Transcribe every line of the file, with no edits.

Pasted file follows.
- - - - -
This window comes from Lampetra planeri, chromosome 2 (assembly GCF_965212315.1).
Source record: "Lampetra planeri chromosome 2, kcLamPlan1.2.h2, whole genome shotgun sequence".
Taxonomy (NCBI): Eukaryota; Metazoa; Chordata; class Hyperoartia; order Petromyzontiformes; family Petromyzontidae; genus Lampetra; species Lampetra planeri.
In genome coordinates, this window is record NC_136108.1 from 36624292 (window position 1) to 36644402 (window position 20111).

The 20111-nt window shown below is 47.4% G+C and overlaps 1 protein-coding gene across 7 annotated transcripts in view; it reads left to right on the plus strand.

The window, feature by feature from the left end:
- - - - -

This window comes from Lampetra planeri, chromosome 2 (assembly GCF_965212315.1).
Source record: "Lampetra planeri chromosome 2, kcLamPlan1.2.h2, whole genome shotgun sequence".
Taxonomy (NCBI): Eukaryota; Metazoa; Chordata; class Hyperoartia; order Petromyzontiformes; family Petromyzontidae; genus Lampetra; species Lampetra planeri.
In genome coordinates, this window is record NC_136108.1 from 36624292 (window position 1) to 36644402 (window position 20111).

The 20111-nt window shown below is 47.4% G+C and overlaps 1 protein-coding gene across 7 annotated transcripts in view; it reads left to right on the plus strand.

The window, feature by feature from the left end: